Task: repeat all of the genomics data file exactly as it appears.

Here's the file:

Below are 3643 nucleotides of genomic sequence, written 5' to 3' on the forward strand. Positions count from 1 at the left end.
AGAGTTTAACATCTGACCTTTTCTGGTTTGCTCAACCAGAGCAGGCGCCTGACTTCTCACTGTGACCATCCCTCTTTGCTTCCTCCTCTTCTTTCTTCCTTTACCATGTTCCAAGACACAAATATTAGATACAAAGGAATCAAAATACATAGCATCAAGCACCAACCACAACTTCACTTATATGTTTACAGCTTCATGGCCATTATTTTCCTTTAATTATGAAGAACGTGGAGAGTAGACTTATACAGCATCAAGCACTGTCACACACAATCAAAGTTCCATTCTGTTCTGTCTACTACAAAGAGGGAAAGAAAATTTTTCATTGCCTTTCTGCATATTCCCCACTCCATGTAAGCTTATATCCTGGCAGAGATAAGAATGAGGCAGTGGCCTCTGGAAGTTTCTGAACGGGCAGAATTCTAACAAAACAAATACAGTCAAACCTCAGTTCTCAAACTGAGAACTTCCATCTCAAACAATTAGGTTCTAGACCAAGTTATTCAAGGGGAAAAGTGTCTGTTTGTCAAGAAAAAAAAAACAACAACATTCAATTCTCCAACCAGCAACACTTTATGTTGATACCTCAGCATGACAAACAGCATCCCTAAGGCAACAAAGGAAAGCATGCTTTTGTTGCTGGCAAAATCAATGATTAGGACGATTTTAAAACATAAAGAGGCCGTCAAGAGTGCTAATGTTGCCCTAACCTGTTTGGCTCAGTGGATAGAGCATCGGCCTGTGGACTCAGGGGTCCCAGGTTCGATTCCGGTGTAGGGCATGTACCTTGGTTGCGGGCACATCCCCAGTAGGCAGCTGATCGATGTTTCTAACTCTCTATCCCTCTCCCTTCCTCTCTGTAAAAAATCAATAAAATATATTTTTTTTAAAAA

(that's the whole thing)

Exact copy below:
Below are 3643 nucleotides of genomic sequence, written 5' to 3' on the forward strand. Positions count from 1 at the left end.
AGAGTTTAACATCTGACCTTTTCTGGTTTGCTCAACCAGAGCAGGCGCCTGACTTCTCACTGTGACCATCCCTCTTTGCTTCCTCCTCTTCTTTCTTCCTTTACCATGTTCCAAGACACAAATATTAGATACAAAGGAATCAAAATACATAGCATCAAGCACCAACCACAACTTCACTTATATGTTTACAGCTTCATGGCCATTATTTTCCTTTAATTATGAAGAACGTGGAGAGTAGACTTATACAGCATCAAGCACTGTCACACACAATCAAAGTTCCATTCTGTTCTGTCTACTACAAAGAGGGAAAGAAAATTTTTCATTGCCTTTCTGCATATTCCCCACTCCATGTAAGCTTATATCCTGGCAGAGATAAGAATGAGGCAGTGGCCTCTGGAAGTTTCTGAACGGGCAGAATTCTAACAAAACAAATACAGTCAAACCTCAGTTCTCAAACTGAGAACTTCCATCTCAAACAATTAGGTTCTAGACCAAGTTATTCAAGGGGAAAAGTGTCTGTTTGTCAAGAAAAAAAAAACAACAACATTCAATTCTCCAACCAGCAACACTTTATGTTGATACCTCAGCATGACAAACAGCATCCCTAAGGCAACAAAGGAAAGCATGCTTTTGTTGCTGGCAAAATCAATGATTAGGACGATTTTAAAACATAAAGAGGCCGTCAAGAGTGCTAATGTTGCCCTAACCTGTTTGGCTCAGTGGATAGAGCATCGGCCTGTGGACTCAGGGGTCCCAGGTTCGATTCCGGTGTAGGGCATGTACCTTGGTTGCGGGCACATCCCCAGTAGGCAGCTGATCGATGTTTCTAACTCTCTATCCCTCTCCCTTCCTCTCTGTAAAAAATCAATAAAATATATTTTTTTTAAAAA